Indian Economy : News,Discussions & Updates

Nilgiri

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Its typical reductive hot take (doom and gloom if X happens).

Like people will get into one-sided look (depending largely on their own confirmation bias) at which side is benefiting more from say China lowering its reliance/exposure on USD (and thus selling some large % of its holdings to world market at some point this decade for argument sake) ...when really there are two sides to look at (China will hurt itself too in various ways doing this too quickly if it does).

But the key is if someone is selling, it means some one else is buying it ....and the system of trust is still there in larger sense....and then it just boils down to your take on whether any transaction benefits the buyer more or seller more (or near equally).

It is when someone doesnt pay (as agreed on something one takes off the shelf) that we have a real problem. Things like loan or bond defaults.

Or if you want to buy something, but there are no sellers of it (scarcity)....or vice versa you want to sell something, but there are no takers (overabundance)....i.e for whatever reason the (larger) market is completely out of concert with you.

But those are very different matters to simply proposition of buying/selling within market norms.

It is hard to argue USD is near any extreme (scarcity vs overabundance in world forex market) given its a large dominant reference to begin with, hindsight is 20/20 for lot of these things. Certainly US default pressure is very low (even with its terrible debt driven fiscal policy of late) as a whole..... given large world acceptance of that reference to begin with.
 
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RISING SUN

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India to become world's third-largest economy by FY28, says IMF​

India failed to unseat the UK and missed being the fifth-largest economy by $10 billion in 2021-22. It’ll have to wait another year before it gets that coveted spot in 2022-23, overtaking the UK by $27 billion.

By 2025-26 (FY26), the Indian economy would equal Germany’s to be the fourth-largest. It would become the third-largest by 2027-28 (FY28), when it is projected to grow bigger than Japan, according to the International Monetary Fund’s (IMF’s) World Economic Outlook.
By 2026-27, India’s economy would not be $5 trillion as hoped by the finance ministry, but close enough. It would be $4.94 trillion that year.

The following year, India’s economy would hit the $5.36-trillion mark, higher than Japan’s at $5.17 trillion. That year, India would become the third-largest economy.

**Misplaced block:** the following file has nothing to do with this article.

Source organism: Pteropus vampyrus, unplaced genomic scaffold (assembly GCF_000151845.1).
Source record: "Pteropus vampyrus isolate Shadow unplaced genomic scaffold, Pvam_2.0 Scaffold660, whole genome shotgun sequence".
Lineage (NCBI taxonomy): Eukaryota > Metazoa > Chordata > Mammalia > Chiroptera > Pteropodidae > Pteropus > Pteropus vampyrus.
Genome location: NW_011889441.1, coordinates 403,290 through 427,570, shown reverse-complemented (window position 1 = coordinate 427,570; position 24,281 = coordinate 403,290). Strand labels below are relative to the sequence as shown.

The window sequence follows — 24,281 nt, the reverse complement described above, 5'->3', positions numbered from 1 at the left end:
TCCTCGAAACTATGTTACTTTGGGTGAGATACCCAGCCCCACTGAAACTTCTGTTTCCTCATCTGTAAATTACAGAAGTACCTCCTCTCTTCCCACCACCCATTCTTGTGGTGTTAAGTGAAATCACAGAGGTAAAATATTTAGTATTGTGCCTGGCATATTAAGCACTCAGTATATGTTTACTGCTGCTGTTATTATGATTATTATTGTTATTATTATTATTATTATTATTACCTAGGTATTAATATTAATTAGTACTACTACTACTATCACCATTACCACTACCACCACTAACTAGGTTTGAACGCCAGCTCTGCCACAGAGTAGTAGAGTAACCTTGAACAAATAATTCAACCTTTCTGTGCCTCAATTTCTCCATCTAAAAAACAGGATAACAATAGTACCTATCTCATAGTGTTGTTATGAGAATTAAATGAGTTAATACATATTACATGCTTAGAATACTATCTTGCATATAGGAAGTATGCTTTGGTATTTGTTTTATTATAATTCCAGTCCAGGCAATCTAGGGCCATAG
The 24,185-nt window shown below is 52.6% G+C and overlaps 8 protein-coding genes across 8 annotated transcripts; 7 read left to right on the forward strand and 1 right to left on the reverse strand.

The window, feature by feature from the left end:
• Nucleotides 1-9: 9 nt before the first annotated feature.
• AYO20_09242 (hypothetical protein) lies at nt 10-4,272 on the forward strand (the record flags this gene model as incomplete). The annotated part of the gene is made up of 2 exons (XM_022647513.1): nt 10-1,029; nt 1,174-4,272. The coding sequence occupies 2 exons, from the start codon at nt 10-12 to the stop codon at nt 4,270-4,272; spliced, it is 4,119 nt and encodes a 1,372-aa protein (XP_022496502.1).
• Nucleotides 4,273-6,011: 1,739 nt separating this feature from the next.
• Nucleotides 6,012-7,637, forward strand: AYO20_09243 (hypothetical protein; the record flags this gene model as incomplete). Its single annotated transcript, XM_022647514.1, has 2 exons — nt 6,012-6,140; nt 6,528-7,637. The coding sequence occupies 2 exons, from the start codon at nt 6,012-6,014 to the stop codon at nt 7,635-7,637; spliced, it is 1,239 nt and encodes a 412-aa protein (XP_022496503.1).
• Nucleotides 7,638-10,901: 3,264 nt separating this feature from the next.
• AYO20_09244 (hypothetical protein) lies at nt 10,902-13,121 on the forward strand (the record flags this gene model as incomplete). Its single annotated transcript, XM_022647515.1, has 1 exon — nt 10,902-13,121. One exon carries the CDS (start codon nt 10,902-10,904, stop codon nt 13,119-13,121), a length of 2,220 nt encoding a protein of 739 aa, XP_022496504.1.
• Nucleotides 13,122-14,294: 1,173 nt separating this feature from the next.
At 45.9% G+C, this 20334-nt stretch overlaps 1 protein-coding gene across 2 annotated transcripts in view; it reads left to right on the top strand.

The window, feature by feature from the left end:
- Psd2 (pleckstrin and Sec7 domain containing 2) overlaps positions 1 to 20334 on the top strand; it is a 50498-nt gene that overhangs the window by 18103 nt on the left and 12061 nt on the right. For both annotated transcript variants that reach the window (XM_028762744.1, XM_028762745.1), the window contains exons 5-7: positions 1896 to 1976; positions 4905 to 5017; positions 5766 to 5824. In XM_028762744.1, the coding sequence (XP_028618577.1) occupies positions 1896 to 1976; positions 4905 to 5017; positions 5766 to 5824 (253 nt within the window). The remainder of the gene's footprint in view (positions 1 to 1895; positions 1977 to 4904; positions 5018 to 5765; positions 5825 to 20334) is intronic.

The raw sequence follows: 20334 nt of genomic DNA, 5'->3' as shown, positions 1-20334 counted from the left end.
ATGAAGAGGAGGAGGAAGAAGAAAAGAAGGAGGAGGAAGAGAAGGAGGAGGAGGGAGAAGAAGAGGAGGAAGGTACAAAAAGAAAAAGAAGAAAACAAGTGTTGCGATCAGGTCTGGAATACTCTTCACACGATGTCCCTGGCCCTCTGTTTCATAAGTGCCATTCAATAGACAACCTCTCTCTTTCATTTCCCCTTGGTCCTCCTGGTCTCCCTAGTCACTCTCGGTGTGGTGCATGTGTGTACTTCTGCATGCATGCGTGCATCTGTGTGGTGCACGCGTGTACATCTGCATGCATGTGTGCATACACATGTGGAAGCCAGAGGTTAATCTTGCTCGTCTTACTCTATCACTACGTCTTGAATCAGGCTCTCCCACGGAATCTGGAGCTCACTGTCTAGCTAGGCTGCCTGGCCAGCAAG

The size of India’s economy was $3.18 trillion in 2021-22 (FY22), while Britain’s was $3.19 trillion in 2021, according to the flagship publication by the Fund.

The size of India’s economy is calculated on a financial year basis (April to March). For other economies, it is on a calendar year basis.

Earlier, there was a Bloomberg report that stated that India has overtaken the UK in the fourth quarter of FY22, basing it on World Bank data. However, that comparison was made on quarterly figures, not yearly.

India would become a $3.47-trillion economy, while the UK’s would be $3.2 trillion in the current financial year (2022-23), according to the data provided by the IMF.

By FY26, India’s economy would be $4.55 trillion, equal to the size of Germany’s which was bigger than the former by over $1 trillion in FY22. In fact, if figures are not rounded off, India’s economy would be bigger than Germany’s by $1 billion in FY26. But $1 billion is too small a figure for any forecaster to make a precise projection three years down the line, say experts.

Note: For India, financial years are used, so 2020 would mean 2020-21 and so on. Source: IMF
Note: For India, financial years are used, so 2020 would mean 2020-21 and so on. Source: IMF

Note: For India, financial years are used, so 2020 would mean 2020-21 and so on. Source: IMF
Note: For India, financial years are used, so 2020 would mean 2020-21 and so on. Source: IMF
Some may argue that purchasing power parity (PPP) is a better method to gauge the size of the economy. PPP takes into account the cost of living in a country while converting a currency into dollars.


India has been the third-largest economy on PPP terms for quite some time. It will continue to be so until FY28, according to IMF projections.

Bank of Baroda Chief Economist Madan Sabnavis sounded a word of caution in making these interpretations.

“There are issues on gross domestic product numbers and calculations which cause these interpretations. (We) should be cautious since all such calculations are in nominal terms and PPP. Inflation and prices (are) used (to) derive this number,” he observed.



 

RISING SUN

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India’s forex reserves post biggest weekly gain in more than a year​

India’s foreign exchange reserves rose to $531.08 billion in the week through Oct. 28, marking their biggest weekly gain since September 2021, the Reserve Bank of India’s (RBI) weekly statistical supplement showed on Friday.

The country’s reserves were $524.52 billion at the end of the previous week that ended Oct. 21.
They have decline around 16% this year so far due to the RBI’s intervention in the currency markets, as well as valuation changes owing to the dollar’s strength.

In the holiday-shortened week that ended Oct. 28, the rupee rose to snap a run of six weeks of declines. For the current week, it closed flat at 82.44 per dollar.
 

RISING SUN

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India’s manufacturing PMI expands at stronger pace in October​

India’s manufacturing industry remained robust and expanded at a faster pace in October indicating a strong improvement in the health of the sector, a survey showed on Tuesday.
The seasonally adjusted S&P Global India Manufacturing Purchasing Managers’ Index (PMI) rose to 55.3 in October from 55.1 in September.